Expansion valves are a common choice for low-budget people since they are often less expensive than most expansion tanks. Although TERVs are less expensive, initially, they may end up costing more in the long term owing to probable problems and higher water costs.
And the expansion tank is more expensive initially than TERVs. But in the long run, they are more cost-effective since they need less maintenance and have a longer lifespan.
TERVs don’t need additional plumbing or space and are quite simple to install. They normally take less than an hour to install and are attached directly to the current plumbing system.
Whereas, the expansion tank is more difficult to install since they need more room and piping. To guarantee optimal operation, they also need recurring pressure checks and air/gas recharges.
Due to its lack of moving components and lack of air/gas recharging, TERVs require less maintenance. They can, however, break down or become trapped in the open position, wasting water and raising utility costs.
However, for effective operation, expansion tanks need regular pressure checks and air/gas recharges. In contrast to TERVs, they last longer and require less maintenance overall.
Effectiveness In Controlling Thermal Expansion
Thermal expansion can be effectively controlled using TERVs and expansion tanks. The tanks are often more efficient since they allow the water to expand, lowering the pressure inside the plumbing system.
Compatibility With Different Plumbing Systems
TERVs are best suited for smaller systems with low to moderate thermal expansion. While an expansion tank is appropriate for systems with moderate to high thermal expansion and water hammer.
When To Use An Expansion Valve Vs An Expansion Tank?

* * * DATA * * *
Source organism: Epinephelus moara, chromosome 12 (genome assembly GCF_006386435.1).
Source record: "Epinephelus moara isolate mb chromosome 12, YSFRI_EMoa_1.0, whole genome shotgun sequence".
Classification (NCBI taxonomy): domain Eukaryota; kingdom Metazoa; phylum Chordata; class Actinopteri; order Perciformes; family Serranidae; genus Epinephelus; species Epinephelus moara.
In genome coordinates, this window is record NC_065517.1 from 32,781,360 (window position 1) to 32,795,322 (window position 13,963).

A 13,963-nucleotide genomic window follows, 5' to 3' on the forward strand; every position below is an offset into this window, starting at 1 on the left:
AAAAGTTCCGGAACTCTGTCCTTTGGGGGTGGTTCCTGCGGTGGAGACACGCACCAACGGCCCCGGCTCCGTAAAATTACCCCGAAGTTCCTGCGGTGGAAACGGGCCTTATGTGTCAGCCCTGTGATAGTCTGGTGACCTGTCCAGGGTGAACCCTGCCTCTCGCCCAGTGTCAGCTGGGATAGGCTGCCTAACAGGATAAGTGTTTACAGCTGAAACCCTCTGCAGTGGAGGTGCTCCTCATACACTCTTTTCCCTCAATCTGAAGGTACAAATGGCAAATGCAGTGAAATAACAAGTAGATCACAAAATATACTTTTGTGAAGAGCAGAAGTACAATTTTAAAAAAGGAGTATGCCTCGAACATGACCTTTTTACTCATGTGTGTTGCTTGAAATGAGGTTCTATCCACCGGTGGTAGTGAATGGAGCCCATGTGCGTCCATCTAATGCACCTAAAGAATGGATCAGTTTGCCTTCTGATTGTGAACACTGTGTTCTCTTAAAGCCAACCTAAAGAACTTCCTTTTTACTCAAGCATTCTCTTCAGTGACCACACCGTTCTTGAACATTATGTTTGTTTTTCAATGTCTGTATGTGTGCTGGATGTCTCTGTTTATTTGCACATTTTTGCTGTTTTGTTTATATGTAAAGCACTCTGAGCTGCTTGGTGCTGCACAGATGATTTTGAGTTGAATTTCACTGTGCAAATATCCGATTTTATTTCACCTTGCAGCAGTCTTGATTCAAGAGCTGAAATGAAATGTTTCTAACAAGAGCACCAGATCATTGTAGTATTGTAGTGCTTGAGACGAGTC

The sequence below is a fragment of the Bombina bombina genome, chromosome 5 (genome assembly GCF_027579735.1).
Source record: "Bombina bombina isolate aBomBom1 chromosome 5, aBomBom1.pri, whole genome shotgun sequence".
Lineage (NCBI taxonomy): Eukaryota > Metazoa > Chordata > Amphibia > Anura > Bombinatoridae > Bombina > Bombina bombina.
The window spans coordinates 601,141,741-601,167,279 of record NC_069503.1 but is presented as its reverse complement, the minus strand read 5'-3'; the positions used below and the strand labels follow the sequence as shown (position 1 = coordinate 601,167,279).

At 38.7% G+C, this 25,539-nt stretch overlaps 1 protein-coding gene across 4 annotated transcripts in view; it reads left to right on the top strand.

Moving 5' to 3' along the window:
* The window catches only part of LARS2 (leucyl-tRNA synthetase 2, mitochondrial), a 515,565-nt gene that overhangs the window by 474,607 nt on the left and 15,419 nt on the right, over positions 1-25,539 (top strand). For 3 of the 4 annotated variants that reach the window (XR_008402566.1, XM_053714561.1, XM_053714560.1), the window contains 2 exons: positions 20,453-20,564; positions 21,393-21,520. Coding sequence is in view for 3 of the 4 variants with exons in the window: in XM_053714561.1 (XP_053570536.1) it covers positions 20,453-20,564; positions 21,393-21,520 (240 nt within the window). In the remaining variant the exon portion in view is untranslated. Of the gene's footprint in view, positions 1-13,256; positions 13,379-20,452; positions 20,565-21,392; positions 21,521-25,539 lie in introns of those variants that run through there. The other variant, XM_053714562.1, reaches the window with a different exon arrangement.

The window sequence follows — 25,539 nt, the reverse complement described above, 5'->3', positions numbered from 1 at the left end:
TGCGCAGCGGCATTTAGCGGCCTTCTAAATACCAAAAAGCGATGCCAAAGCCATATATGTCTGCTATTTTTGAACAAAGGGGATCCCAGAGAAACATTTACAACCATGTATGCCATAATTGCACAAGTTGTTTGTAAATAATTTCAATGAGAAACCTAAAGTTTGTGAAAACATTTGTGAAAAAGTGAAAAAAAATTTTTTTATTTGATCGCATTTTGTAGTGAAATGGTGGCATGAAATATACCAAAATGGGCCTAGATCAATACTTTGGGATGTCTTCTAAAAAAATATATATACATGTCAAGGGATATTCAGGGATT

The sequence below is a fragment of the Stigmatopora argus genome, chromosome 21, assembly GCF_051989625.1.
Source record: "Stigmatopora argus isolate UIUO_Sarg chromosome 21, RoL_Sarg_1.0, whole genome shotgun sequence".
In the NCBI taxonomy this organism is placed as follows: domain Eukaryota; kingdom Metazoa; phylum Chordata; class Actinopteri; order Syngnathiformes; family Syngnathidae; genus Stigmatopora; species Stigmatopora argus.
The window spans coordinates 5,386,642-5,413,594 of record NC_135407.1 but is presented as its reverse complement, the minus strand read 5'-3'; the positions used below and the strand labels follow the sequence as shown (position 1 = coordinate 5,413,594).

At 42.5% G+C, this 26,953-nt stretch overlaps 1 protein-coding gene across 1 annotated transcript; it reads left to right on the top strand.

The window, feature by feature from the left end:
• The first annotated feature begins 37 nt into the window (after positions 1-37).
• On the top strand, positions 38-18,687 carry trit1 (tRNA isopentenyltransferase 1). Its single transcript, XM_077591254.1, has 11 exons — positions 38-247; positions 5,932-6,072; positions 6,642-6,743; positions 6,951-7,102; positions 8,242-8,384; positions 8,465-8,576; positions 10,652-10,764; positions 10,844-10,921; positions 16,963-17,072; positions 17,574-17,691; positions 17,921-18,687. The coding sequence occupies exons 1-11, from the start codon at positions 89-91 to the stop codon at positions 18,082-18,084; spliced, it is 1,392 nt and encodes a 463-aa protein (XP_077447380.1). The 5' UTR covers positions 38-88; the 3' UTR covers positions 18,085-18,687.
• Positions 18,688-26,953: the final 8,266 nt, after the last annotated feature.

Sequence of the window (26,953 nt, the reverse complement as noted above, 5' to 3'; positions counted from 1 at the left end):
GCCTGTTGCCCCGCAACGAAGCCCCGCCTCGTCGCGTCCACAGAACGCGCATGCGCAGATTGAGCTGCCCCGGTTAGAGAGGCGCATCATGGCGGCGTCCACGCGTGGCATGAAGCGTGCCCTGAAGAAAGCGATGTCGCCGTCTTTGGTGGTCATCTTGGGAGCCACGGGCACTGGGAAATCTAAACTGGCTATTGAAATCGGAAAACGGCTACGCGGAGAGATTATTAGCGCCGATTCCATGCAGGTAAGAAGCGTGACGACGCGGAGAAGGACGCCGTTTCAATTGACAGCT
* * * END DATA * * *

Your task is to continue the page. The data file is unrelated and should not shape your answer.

Let’s see what we should know when considering an expansion relief valve vs an expansion tank:
Factors To Consider When Selecting Between The Two
- The extent of thermal expansion and water hammer
- The size and complexity of the plumbing system
- And financial limitations should all be taken into account when deciding between a TERV and an expansion tank.
Where Each Device Is More Appropriate
Smaller domestic plumbing systems with minimal to moderate thermal expansion can use TERVs. While larger residential and commercial ones with moderate to high thermal expansion and water hammers are suited for expansion tanks.
Benefits Of Consulting A Professional Plumber For Assistance
A professional plumber should be consulted when deciding between a TERV and an expansion tank. It’s because they can assess the particular requirements of your plumbing system and offer professional advice on the most suitable equipment.
Now we shall see some related questions you might have regarding them.
Water heating causes pipes to expand and gain volume, leading to thermal expansion in the system. The pipes may experience pressure as a result, which might result in leaks or other damage.
Installation of expansion tanks is more difficult than that of TERVs since it calls for more piping and space. Hence, to guarantee appropriate operation, it is advised to consult a qualified plumber before installing.
Yes, a malfunctioning TERV or expansion tank can cause damage to your plumbing system, leading to leaks, water waste, and increased utility bills. Regular maintenance and monitoring of your plumbing system are crucial to prevent issues related to thermal expansion.
When comparing thermal expansion relief valve vs expansion tank, they are both effective solutions for moderating thermal expansion. Moreover, preventing damage to plumbing lines. The particular requirements of your plumbing system will determine whether to use a TERV or an expansion tank.
So, to make sure the best equipment is chosen, it is advised to consult a qualified plumber. Regular maintenance and monitoring of your plumbing system are crucial in preventing issues related to thermal expansion.